After dead menhaden fish washed ashore on Silver Beach in Northampton County on July 5, Delegate Tim Anderson (R-Virginia Beach) is reviving an old political battle over banning reduction fishing in the Chesapeake Bay.
“The menhaden issue predates our terms by decades, but the reality of the Chesapeake Bay is that we have one company in Virginia that is harvesting 100,000,000 pounds of menhaden fish from Virginia waters annually,” Anderson wrote in a Wednesday letter to Governor Glenn Youngkin.
RICHMOND, Virginia — The Virginia General Assembly approved many of Governor Glenn Youngkin’s budget amendments on Friday, but in mostly-partisan votes, killed his efforts to expand a ban on using state tax dollars on abortions, and to create a three-month gas tax holiday. Additionally, House Republicans and Democrats killed an amendment that would have made it a felony to protest outside courts and justices’ homes to influence proceedings.
Youngkin criticized the defeat of the gas tax holiday on Twitter: “Democrats failed to put politics aside for the good of Virginians — for a third time.”
The pro-gun Virginia Citizens Defense League (VCDL) has released a scorecard of legislators from the recent General Assembly session, with most Republican legislators scoring 100 percent. In tallies that count votes, Delegate Nick Freitas (R-Culpeper) and Senator Mark Obenshain (R-Rockingham) earned the highest scores based on the number of votes cast and who introduced legislation. The Virginia Progressive Legislative Action Network (VAPLAN) has also released a scorecard, finding that Speaker of the House Todd Gilbert (R-Shenandoah) and Delegate Thomas Wright (R-Lunenberg) tied for most conservative in the House, while Senator Steve Newman (R-Bedford) was the most conservative in the Senate.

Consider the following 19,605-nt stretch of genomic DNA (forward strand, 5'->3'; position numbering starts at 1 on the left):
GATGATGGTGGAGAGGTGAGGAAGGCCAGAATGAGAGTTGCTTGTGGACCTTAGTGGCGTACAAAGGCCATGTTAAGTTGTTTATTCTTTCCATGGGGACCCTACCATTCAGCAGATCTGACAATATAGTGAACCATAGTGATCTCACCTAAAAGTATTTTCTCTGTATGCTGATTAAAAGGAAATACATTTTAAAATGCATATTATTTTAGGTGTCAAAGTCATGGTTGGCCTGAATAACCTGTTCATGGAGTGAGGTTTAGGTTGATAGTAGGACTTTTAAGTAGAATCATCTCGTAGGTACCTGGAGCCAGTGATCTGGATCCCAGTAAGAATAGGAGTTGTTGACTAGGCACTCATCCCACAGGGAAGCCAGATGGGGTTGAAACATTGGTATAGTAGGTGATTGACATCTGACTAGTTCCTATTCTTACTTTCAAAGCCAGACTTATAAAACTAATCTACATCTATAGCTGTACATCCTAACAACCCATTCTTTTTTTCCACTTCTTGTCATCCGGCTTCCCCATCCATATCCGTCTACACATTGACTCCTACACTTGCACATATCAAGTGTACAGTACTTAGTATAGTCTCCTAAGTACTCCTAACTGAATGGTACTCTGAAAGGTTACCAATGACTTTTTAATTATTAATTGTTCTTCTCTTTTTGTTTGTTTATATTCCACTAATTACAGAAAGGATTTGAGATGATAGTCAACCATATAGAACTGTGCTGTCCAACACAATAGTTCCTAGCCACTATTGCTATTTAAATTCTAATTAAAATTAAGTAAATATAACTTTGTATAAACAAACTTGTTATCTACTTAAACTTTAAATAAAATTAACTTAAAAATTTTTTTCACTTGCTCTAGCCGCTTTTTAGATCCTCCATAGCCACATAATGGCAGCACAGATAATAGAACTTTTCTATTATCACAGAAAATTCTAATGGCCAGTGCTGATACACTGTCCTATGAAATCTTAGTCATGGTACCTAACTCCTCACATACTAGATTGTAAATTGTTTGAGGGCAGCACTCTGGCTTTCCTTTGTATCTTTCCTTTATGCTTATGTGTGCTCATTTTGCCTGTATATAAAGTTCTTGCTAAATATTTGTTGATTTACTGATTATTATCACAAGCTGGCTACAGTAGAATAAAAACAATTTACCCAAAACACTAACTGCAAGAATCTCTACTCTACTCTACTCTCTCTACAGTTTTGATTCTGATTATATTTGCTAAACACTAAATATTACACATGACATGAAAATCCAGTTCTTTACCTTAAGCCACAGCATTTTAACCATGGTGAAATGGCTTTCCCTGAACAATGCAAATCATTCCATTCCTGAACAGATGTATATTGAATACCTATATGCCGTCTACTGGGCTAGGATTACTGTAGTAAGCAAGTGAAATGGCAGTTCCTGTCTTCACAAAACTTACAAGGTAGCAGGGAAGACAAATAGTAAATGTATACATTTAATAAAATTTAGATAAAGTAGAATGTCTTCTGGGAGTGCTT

“Congratulations to Senator Mark Obenshain (R – Harrisonburg) and to Delegate Nick Freitas (R – Culpeper) for having the best voting records in the General Assembly,” the VCDL wrote in an update. “And honorable mention goes to Senator Ryan McDougle (R-Mechanicsville and freshman Delegate Marie March (R-Pulaski), who both came in 2nd place.”
RICHMOND, Virginia – Governor Glenn Youngkin signed a school mask-optional bill into law from the steps of the capitol on Wednesday afternoon, hours after the House of Delegates approved his amendments adding an emergency clause and a March 1 effective date.
“Today, we are reestablishing, restoring power back from parents. We are also reestablishing our expectations that we will get back to normal, and this is the path, this is the path. So thank you all for coming. And now, we’re going to do a little work,” Youngkin told the crowd before signing the bill.
The Senate has approved Governor Glenn Youngkin’s amendments to the recently passed school mask-optional bill. The amendments, which an aide said Youngkin sent to the Senate on Monday evening, include clauses making the bill take effect on March 1.